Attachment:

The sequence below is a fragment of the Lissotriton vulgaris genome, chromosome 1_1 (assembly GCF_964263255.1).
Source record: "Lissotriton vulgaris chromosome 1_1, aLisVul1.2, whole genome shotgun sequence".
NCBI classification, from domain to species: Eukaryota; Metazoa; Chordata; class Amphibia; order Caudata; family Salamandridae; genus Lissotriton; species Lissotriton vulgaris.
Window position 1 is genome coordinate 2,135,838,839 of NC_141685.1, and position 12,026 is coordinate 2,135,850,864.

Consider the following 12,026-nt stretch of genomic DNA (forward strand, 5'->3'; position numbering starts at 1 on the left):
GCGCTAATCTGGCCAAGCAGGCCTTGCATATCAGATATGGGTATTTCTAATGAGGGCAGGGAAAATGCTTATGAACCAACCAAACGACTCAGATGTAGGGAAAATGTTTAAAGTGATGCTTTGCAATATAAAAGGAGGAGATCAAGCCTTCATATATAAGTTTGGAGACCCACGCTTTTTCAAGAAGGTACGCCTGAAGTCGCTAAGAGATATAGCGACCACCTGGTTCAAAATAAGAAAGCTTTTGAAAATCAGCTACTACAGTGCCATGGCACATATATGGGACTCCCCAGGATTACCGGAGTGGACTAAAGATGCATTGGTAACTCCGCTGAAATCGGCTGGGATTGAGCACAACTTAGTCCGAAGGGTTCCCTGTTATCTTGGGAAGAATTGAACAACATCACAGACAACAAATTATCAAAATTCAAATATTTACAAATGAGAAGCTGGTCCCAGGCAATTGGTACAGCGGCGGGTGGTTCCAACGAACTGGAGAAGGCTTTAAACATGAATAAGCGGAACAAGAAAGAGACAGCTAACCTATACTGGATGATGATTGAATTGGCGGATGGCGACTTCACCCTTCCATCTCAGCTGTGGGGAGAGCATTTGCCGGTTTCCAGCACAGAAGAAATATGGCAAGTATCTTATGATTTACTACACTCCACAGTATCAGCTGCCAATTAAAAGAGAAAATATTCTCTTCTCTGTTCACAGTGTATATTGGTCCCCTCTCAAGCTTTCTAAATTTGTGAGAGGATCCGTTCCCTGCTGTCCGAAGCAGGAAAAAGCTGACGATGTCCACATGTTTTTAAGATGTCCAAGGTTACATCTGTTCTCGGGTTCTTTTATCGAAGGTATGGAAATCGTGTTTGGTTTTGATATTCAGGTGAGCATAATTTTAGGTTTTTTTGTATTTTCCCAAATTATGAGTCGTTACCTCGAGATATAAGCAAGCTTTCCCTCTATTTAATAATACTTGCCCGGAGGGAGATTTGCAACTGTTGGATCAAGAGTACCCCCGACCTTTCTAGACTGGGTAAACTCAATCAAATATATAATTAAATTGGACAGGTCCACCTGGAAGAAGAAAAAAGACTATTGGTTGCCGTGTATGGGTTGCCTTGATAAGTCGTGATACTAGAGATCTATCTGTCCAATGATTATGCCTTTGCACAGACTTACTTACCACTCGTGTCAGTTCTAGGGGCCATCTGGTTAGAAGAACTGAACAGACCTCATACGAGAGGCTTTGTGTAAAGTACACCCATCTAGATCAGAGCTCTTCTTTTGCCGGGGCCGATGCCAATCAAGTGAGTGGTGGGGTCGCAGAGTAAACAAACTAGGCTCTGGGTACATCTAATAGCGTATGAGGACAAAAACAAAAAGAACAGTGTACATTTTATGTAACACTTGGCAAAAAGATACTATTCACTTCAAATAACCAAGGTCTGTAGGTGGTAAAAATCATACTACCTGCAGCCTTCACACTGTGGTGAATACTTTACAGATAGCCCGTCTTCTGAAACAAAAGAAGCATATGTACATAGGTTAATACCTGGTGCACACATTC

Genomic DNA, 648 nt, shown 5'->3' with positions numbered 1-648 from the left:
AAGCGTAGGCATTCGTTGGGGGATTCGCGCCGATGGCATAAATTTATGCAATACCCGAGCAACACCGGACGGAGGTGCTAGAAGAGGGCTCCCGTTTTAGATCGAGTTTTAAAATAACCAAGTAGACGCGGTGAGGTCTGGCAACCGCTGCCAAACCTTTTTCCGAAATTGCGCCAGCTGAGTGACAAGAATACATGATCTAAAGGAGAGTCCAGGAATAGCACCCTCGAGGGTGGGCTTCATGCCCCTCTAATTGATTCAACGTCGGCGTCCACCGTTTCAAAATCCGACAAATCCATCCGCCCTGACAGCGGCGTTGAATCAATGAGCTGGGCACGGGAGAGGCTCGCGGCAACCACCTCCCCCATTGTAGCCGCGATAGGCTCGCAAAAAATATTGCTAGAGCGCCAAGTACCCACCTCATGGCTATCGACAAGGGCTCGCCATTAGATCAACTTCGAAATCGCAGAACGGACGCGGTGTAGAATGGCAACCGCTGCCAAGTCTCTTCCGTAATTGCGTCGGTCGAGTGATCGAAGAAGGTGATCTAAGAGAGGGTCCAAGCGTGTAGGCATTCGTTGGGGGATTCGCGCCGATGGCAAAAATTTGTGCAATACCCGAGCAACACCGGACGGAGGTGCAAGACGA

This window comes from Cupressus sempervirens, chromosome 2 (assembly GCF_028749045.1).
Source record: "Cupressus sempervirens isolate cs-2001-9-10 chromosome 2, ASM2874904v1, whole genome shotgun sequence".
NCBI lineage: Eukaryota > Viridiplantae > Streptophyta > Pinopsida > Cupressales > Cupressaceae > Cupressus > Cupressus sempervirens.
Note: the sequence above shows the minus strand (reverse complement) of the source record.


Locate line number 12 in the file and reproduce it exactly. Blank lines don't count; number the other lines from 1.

Note: the sequence above shows the minus strand (reverse complement) of the source record.